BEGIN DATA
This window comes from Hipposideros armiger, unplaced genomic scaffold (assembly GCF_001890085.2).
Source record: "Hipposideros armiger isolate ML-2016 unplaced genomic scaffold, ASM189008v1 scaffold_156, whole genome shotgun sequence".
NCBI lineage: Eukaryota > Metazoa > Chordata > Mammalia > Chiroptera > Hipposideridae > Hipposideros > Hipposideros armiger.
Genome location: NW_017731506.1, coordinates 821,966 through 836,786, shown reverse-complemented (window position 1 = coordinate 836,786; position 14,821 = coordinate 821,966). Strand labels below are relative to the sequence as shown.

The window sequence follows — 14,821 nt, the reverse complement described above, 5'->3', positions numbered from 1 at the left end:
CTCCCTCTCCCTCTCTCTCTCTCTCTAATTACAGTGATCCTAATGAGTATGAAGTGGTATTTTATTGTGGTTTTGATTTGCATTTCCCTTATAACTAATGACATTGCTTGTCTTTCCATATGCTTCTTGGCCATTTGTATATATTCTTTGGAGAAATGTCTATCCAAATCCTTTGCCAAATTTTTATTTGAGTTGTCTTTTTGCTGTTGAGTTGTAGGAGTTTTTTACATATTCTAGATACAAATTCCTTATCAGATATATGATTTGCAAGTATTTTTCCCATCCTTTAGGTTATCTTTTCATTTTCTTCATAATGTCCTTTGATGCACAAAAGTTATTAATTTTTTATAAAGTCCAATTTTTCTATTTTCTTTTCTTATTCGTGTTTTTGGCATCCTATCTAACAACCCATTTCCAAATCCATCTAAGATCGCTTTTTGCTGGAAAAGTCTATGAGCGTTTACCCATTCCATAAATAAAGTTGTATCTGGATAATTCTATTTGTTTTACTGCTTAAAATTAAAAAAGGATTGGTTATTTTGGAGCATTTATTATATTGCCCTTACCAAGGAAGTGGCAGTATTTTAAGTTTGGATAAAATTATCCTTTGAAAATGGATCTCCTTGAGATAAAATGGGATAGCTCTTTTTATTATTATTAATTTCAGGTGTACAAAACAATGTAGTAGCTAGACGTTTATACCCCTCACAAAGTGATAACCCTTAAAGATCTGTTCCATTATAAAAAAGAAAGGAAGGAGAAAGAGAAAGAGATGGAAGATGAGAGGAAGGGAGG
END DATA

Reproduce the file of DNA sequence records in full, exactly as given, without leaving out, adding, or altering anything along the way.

This window comes from Hipposideros armiger, unplaced genomic scaffold (assembly GCF_001890085.2).
Source record: "Hipposideros armiger isolate ML-2016 unplaced genomic scaffold, ASM189008v1 scaffold_156, whole genome shotgun sequence".
NCBI lineage: Eukaryota > Metazoa > Chordata > Mammalia > Chiroptera > Hipposideridae > Hipposideros > Hipposideros armiger.
Genome location: NW_017731506.1, coordinates 821,966 through 836,786, shown reverse-complemented (window position 1 = coordinate 836,786; position 14,821 = coordinate 821,966). Strand labels below are relative to the sequence as shown.

The window sequence follows — 14,821 nt, the reverse complement described above, 5'->3', positions numbered from 1 at the left end:
CTCCCTCTCCCTCTCTCTCTCTCTCTAATTACAGTGATCCTAATGAGTATGAAGTGGTATTTTATTGTGGTTTTGATTTGCATTTCCCTTATAACTAATGACATTGCTTGTCTTTCCATATGCTTCTTGGCCATTTGTATATATTCTTTGGAGAAATGTCTATCCAAATCCTTTGCCAAATTTTTATTTGAGTTGTCTTTTTGCTGTTGAGTTGTAGGAGTTTTTTACATATTCTAGATACAAATTCCTTATCAGATATATGATTTGCAAGTATTTTTCCCATCCTTTAGGTTATCTTTTCATTTTCTTCATAATGTCCTTTGATGCACAAAAGTTATTAATTTTTTATAAAGTCCAATTTTTCTATTTTCTTTTCTTATTCGTGTTTTTGGCATCCTATCTAACAACCCATTTCCAAATCCATCTAAGATCGCTTTTTGCTGGAAAAGTCTATGAGCGTTTACCCATTCCATAAATAAAGTTGTATCTGGATAATTCTATTTGTTTTACTGCTTAAAATTAAAAAAGGATTGGTTATTTTGGAGCATTTATTATATTGCCCTTACCAAGGAAGTGGCAGTATTTTAAGTTTGGATAAAATTATCCTTTGAAAATGGATCTCCTTGAGATAAAATGGGATAGCTCTTTTTATTATTATTAATTTCAGGTGTACAAAACAATGTAGTAGCTAGACGTTTATACCCCTCACAAAGTGATAACCCTTAAAGATCTGTTCCATTATAAAAAAGAAAGGAAGGAGAAAGAGAAAGAGATGGAAGATGAGAGGAAGGGAGG